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In today's post-pandemic environment, employees will be working from anywhere for a long time to come. Whether they are actually in the office or someplace else, they expect a secure yet trusting environment in which to work.
There are digital workplace security risks that many businesses struggle to minimize, including compromised identities, unauthorized access to information and inadvertent leaks of sensitive content. One cloud vendor -- Microsoft -- has tools and technologies that help enhance digital workplace security.
To remain competitive, businesses must meet employee needs and expectations. Employees need access to personal productivity tools and enterprise applications to exchange information, coordinate day-to-day activities and collaborate around business tasks. And, increasingly, they will rely on digital channels as the primary -- and, in some cases, the only -- way to engage with customers and partners.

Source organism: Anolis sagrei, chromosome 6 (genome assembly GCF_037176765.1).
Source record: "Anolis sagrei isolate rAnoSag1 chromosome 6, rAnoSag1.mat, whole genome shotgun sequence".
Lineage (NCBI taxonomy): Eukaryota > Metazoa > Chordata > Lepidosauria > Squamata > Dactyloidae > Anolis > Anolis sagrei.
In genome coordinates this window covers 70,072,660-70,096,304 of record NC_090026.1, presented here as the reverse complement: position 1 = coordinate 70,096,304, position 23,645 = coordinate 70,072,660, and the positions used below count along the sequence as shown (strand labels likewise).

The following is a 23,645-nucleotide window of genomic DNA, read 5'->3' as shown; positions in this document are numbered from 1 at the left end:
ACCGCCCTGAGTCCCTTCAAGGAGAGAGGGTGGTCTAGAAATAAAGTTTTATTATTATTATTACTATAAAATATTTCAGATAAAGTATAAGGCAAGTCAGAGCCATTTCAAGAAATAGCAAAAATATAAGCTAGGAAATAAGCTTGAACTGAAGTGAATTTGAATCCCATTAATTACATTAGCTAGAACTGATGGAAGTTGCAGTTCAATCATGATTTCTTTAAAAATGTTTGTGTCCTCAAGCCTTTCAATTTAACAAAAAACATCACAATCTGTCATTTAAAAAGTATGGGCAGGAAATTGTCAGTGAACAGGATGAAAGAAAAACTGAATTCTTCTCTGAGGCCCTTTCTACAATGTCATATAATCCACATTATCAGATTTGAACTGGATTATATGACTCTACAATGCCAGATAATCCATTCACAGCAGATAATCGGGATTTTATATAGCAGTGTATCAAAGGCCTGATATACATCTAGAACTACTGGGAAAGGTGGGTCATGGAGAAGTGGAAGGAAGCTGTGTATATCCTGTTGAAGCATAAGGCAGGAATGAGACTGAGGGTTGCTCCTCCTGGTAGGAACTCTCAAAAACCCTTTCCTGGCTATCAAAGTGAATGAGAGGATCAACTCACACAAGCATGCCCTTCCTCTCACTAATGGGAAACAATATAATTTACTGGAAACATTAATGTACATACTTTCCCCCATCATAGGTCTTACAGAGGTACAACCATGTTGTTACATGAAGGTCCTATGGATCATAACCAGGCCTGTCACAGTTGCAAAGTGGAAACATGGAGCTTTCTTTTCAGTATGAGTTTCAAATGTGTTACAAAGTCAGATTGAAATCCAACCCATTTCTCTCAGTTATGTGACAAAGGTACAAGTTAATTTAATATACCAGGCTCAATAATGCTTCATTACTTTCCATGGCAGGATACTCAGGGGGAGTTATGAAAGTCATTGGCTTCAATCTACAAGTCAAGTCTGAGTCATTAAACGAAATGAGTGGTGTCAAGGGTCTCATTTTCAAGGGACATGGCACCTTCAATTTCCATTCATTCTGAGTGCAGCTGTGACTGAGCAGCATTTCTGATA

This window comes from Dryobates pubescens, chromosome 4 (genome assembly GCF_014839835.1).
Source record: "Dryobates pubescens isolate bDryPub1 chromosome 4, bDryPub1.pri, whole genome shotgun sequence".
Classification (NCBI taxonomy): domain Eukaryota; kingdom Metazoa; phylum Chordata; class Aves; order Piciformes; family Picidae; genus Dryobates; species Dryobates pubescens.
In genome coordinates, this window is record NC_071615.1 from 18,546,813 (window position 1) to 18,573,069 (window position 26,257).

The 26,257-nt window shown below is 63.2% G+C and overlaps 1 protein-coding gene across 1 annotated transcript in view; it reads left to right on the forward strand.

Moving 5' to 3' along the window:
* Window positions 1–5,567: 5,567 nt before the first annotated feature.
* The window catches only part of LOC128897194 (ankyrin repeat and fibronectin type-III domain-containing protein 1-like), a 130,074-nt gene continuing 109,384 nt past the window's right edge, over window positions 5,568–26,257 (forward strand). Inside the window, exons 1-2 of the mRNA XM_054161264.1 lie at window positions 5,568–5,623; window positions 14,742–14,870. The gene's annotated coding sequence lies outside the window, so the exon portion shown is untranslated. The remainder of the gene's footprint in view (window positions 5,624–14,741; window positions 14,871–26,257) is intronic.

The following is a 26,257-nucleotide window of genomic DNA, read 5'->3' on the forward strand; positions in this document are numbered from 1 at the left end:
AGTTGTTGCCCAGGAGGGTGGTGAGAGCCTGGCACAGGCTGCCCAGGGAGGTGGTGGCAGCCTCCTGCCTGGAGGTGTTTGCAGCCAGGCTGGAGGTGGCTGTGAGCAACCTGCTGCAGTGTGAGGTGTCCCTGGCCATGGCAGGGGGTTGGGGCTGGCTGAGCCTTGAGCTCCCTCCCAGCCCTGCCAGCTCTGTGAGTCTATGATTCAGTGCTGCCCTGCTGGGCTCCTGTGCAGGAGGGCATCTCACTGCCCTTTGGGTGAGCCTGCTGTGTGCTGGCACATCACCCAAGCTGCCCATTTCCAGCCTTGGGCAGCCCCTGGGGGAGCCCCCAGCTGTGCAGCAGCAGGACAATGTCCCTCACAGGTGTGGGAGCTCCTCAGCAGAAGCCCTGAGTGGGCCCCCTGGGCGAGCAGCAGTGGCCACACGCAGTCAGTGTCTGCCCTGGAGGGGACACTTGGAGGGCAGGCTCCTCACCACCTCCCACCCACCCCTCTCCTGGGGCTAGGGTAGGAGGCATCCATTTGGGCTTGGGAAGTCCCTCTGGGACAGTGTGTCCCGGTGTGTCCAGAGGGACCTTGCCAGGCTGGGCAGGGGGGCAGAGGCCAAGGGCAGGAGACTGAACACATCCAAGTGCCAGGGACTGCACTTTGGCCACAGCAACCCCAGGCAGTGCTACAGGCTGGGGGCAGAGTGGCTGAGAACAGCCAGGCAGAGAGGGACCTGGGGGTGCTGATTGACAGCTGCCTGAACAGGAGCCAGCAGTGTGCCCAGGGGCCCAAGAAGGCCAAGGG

Historically, content security and trust have been based on a perimeter defense: Build the wall, secure the boundary and trust what happens inside. Like doors into an office, a firewall protects the internal corporate network from the wilds of the public internet. Access rights define the privileges for accessing content that applications manage. And authentication establishes an individual's identity within an enterprise network and to various applications.
Digital work relies on a number of enterprise applications, including email servers, network file shares, collaborative environments, enterprise content management platforms and business systems. Each application manages the access rights and privileges that determine the range of actions employees can perform. Individuals authenticate themselves to particular applications and establish their identities, relying on login/password challenges, biometrics or other techniques.
Trust is implicit. Once they successfully authenticate themselves, employees are entrusted with access to content that each application maintains. Privileges are hierarchical, and employees read, update, create and delete content as their privileges permit, which extend for the entire session.
But trust is rarely verified. Once employees log in to an application and authenticate their identity, they are seldom challenged that they are operating in violation of their privileges. Monitoring for risks and breaches occurs after the fact. Applications track what happens and have few capabilities to detect risks in real time or sense future threats.